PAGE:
Check out these videos to better understand what’s happening to our world.

Plastic Ocean (video)

What Really Happens to the Plastic You Throw Away (video)

 

IF They Can Do It, So Can You!

Individuals, corporations and governments all over the world are working to help solve the problem of plastic and pollution.  What are you doing to help?

How This Town Produces No Trash (video)

You Can Live Without Producing Trash (video)

Four Years of Trash:  One Jar (video)

Apple Says It’s Facilities Are Now Powered By 100 Percent Clean Energy

IKEA using mushrooms to create packaging for shipping

Plastic Waste Can Fix Our Roads (video)

An enzyme that eats plastic

Scientists Make Renewable Plastic From Carbon Dioxide and Plants

‘Zero Tolerance’ Plan for Plastic Pollution

 

Classroom Connections

These resources can help educators better engage their students in the fight against plastic and pollution.

Climate Education Toolkit

How Small Steps Can Create Outdoor Experiences in Schools

How Access to Nature During the School Year Can Help Students Thrive (in case you need more evidence for WHY!)

 

The Future?

One final idea about where education could go

Could Urban Farms Be the Preschools of the Future?

Student Takeover: What would students change about school if they could?

If you were a student in this school and had a magic wand that would allow you to change anything you wanted, what would you want to change to make the learning experience better?

Next year’s Student Council candidates have already been chosen and the elections will happen in the middle of May.  I’ve been meeting with the candidates and asking them questions like the one above. I believe it’s important that our students begin thinking about how school can be a better place for them to learn, they should be advocating for themselves in this regard.  

What I want to ask you to think about today is what you would do to change the learning experience if you were a student in this school.  So, take off your teacher hat for a minute and put on your student hat.  What is something that students at this school would want to change if they had a magic wand?  

I’m sure you’ve thought of some obvious answers that, as teachers, we think are pretty crazy.  “No homework!” or “No grades!”  (Note: What would school look like if we got rid of both of these things??)

Put your student hat back on, and think about more things you’d (as the student) like to change about the learning experience, go beyond the knee-jerk reactions and think about this for a few minutes.  From the students’ perspective, what could we be doing better to improve their learning experience? If you were sitting in your class, or your colleague’s class, what would you be thinking? Would you be fully engaged in learning?  Would you be excited and eager to come to class?

If you were a student, what would you change?

 

Luck, Who Needs It?

Last week we sent our Year 12 students off to their study time before Unas (national) exams, which happen this week.  Speaking with them I shared that, I don’t believe in “good luck”…

They’ve studied hard for many years, they’ve practiced multiplied times for this exam specifically and they’ve demonstrated that they can be successful students many times over, so why do they need luck?  The answer is, they don’t!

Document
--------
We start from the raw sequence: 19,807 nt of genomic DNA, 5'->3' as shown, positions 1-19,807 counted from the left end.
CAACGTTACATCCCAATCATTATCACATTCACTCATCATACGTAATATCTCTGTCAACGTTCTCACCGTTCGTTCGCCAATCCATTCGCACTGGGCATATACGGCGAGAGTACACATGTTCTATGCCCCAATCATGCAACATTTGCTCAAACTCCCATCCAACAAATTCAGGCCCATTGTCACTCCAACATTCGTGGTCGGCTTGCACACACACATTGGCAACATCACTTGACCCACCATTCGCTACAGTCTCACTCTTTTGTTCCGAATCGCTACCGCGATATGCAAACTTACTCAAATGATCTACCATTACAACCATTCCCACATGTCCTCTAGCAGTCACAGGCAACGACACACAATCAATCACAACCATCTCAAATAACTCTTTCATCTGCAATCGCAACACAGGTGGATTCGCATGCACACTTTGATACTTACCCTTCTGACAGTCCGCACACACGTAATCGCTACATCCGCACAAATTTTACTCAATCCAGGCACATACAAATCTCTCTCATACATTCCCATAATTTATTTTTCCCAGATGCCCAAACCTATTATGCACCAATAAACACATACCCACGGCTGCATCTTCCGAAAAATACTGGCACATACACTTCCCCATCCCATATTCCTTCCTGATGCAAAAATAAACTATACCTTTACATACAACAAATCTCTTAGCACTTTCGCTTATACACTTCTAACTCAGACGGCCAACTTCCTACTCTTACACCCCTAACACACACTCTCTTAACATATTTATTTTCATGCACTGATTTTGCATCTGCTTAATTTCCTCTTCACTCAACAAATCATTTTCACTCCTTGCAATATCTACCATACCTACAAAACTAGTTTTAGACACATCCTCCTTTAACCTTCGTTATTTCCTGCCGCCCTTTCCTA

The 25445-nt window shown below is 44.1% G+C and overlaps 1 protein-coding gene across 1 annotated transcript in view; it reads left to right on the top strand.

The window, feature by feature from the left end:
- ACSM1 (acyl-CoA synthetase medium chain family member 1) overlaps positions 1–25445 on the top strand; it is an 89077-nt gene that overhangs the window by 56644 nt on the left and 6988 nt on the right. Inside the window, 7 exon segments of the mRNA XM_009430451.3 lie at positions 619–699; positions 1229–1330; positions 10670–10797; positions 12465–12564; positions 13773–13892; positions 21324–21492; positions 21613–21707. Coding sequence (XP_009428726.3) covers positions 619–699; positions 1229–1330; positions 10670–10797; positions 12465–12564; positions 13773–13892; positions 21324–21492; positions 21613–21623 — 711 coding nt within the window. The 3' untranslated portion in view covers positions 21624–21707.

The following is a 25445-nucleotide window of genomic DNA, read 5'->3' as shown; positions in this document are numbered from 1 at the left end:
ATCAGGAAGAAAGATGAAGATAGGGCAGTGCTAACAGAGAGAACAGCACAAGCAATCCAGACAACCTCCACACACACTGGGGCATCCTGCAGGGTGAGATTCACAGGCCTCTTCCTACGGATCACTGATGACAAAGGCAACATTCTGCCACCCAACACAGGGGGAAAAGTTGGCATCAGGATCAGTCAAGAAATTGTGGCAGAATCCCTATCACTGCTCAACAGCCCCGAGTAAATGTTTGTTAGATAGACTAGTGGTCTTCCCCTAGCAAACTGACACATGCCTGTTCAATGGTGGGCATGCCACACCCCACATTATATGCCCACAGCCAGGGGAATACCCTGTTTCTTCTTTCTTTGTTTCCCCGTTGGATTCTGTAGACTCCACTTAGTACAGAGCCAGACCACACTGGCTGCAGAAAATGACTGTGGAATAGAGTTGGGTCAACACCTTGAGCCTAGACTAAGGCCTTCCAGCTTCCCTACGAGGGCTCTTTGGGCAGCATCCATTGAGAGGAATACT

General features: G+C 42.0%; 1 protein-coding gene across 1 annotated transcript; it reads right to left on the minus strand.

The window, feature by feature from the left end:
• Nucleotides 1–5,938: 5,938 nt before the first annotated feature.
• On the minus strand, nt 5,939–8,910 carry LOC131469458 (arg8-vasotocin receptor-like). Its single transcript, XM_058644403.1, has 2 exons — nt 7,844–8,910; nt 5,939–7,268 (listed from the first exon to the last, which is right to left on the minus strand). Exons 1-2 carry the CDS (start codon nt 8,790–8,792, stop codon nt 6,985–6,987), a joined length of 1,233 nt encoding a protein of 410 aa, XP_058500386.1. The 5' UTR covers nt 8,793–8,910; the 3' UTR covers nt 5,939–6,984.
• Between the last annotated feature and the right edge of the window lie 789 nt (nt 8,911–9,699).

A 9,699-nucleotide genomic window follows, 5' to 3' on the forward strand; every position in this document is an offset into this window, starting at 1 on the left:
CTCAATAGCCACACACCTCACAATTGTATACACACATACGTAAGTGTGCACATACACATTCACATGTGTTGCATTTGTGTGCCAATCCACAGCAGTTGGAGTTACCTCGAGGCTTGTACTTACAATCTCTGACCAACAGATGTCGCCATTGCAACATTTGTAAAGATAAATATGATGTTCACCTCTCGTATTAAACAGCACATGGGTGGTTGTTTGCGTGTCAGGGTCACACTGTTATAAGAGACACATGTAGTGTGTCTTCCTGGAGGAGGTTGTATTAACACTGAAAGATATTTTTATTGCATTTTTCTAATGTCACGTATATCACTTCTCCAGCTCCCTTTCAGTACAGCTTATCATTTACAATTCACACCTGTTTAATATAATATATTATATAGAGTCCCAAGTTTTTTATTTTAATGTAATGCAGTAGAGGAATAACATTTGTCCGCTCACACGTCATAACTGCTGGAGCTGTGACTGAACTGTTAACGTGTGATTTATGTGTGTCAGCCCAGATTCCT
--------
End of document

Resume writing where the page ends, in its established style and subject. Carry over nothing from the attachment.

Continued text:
Really, luck isn’t something that we should be encouraging our kids to rely on, or even think about, in the first place.  It’s as though we’re telling them that their results are out of their control and up to fate, ouch! So when I spoke with our students the other day I reminded them of the things that they had in their control over the next few days before their exams, the things they could still do to help themselves.

First off, when I spoke with them it was Wednesday afternoon so they still had a little time left to practice, review and cram the last bits of knowledge into their heads.  Hopefully by this point they have studied and practiced enough. They’ve been learning everything they need to know for a long time and with only a few days to go they should be building their confidence by reviewing the content and affirming their knowledge for themselves.  They should know what they need to know by now…luck won’t help them!

Secondly, they can prepare their bodies for this upcoming week by being physically and mentally healthy.  Getting enough sleep is essential for teenagers and not just the night before an exam. Our students should have healthy sleep routines that allow them the eight hours necessary for their brains to clear the toxins out each night and ready their brains for learning.  If they’ve not yet developed these habits they can at least get a few solid nights of sleep leading up to the big day. A rested body and mind will provide them with the energy and ability to focus that no amount of luck can match.

The final step that our Year 12 students should focus on, instead of luck, is how they approach the actual exam itself.  By preparing, studying and getting the ideal amount of rest, our students can set themselves up for success. On the day of the exam, however, nerves can really destroy even the most well-prepared student.  I’ve shared with our Year 12 students, on multiple occasions now, that nerves are normal and healthy. However, when it comes to nerves we have to work to ensure that they don’t consume us. So, when our Year 12s enter their exam room today they need to find their seat, close their eyes, identify their nerves and acknowledge them.  Once they’ve settled their mind and realized, “okay, I’m nervous and that’s normal,” then they can set those nerves aside and focus on the task at hand. No amount of luck will make nerves go away, but acknowledging them and setting them to the side will allow the preparation to take over and lead the way to success.

Our students are ready, they should be confident and eager to prove that their hard work and preparation has paid off.  I left them the other day with these three tips and hopefully the confidence to excel this week, and…just in case they don’t buy what I’m selling…a wish of “good luck” 🙂